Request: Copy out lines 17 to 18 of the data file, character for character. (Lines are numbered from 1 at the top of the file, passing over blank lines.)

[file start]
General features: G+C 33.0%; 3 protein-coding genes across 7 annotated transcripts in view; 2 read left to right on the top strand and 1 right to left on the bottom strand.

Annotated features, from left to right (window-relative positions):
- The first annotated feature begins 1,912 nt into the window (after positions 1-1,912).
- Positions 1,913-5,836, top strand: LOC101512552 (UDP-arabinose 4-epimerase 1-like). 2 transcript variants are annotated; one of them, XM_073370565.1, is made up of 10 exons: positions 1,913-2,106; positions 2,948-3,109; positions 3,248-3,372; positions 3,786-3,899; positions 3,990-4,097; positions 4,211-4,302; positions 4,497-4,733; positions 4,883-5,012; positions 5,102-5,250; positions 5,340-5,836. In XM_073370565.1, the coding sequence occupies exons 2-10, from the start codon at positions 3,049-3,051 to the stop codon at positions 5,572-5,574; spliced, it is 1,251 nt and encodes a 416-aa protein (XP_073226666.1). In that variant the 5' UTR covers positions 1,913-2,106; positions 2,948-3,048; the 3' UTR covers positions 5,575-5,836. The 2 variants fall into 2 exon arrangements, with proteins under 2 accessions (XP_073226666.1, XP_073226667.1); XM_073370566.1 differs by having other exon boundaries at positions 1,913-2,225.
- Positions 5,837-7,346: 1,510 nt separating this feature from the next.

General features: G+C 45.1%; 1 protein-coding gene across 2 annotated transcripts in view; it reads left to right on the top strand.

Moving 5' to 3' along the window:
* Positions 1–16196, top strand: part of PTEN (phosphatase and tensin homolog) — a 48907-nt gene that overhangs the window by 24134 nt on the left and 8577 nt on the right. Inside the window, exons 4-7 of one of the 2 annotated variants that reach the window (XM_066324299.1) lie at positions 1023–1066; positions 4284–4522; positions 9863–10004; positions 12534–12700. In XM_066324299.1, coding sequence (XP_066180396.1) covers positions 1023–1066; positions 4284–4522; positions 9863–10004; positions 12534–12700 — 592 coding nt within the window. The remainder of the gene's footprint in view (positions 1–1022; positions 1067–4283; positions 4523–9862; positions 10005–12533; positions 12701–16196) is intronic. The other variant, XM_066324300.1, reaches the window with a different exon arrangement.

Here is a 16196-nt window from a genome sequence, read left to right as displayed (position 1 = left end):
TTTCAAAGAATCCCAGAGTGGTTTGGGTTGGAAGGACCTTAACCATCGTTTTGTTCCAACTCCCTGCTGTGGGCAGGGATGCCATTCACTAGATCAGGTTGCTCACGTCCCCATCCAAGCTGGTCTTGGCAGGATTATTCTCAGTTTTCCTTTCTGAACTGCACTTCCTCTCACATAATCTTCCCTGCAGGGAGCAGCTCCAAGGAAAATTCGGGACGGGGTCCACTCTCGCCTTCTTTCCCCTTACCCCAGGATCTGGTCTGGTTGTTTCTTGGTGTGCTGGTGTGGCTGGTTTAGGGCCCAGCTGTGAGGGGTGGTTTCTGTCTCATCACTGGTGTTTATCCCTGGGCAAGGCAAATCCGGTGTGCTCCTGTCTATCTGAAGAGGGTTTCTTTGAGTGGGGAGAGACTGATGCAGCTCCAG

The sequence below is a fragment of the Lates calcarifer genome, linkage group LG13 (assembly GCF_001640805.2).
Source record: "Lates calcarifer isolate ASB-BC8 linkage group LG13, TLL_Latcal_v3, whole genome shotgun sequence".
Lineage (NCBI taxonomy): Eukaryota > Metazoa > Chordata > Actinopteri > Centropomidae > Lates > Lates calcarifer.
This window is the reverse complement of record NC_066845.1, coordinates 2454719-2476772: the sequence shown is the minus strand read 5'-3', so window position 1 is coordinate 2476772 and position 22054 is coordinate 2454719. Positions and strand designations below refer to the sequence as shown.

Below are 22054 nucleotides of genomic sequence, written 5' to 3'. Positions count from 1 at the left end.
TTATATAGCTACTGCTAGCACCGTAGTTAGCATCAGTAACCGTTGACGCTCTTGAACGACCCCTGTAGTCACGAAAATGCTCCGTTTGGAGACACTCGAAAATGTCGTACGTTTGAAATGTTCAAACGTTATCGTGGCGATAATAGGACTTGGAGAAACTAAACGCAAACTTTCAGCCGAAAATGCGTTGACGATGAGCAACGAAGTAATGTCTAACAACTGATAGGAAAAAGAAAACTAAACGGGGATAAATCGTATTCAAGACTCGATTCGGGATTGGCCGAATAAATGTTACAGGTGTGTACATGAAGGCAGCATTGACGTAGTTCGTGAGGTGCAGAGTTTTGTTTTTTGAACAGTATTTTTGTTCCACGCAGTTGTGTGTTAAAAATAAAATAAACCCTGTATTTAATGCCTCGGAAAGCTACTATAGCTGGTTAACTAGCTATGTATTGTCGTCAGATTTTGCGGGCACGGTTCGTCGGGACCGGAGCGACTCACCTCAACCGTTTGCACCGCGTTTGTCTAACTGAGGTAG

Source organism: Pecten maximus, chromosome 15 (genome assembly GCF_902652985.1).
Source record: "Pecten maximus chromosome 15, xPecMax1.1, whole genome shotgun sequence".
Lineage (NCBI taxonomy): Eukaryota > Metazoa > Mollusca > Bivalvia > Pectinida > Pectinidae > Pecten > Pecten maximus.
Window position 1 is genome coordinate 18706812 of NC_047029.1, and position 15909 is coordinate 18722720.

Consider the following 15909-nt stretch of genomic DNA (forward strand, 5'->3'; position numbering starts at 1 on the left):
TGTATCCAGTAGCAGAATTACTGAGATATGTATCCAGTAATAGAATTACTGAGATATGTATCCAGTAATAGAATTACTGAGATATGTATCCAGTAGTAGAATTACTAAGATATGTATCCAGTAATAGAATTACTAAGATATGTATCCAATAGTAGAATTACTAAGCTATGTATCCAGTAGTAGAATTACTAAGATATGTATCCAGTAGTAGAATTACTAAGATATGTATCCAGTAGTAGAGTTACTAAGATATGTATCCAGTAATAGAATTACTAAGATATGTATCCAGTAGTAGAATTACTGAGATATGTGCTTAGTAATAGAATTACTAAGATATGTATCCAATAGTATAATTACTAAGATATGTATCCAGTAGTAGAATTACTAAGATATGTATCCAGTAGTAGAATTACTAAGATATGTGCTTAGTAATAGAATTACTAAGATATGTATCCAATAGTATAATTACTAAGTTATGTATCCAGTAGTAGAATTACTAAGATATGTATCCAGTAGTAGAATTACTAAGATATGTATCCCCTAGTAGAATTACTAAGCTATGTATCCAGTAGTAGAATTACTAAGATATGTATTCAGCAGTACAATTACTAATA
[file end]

Source organism: Pecten maximus, chromosome 15 (genome assembly GCF_902652985.1).
Source record: "Pecten maximus chromosome 15, xPecMax1.1, whole genome shotgun sequence".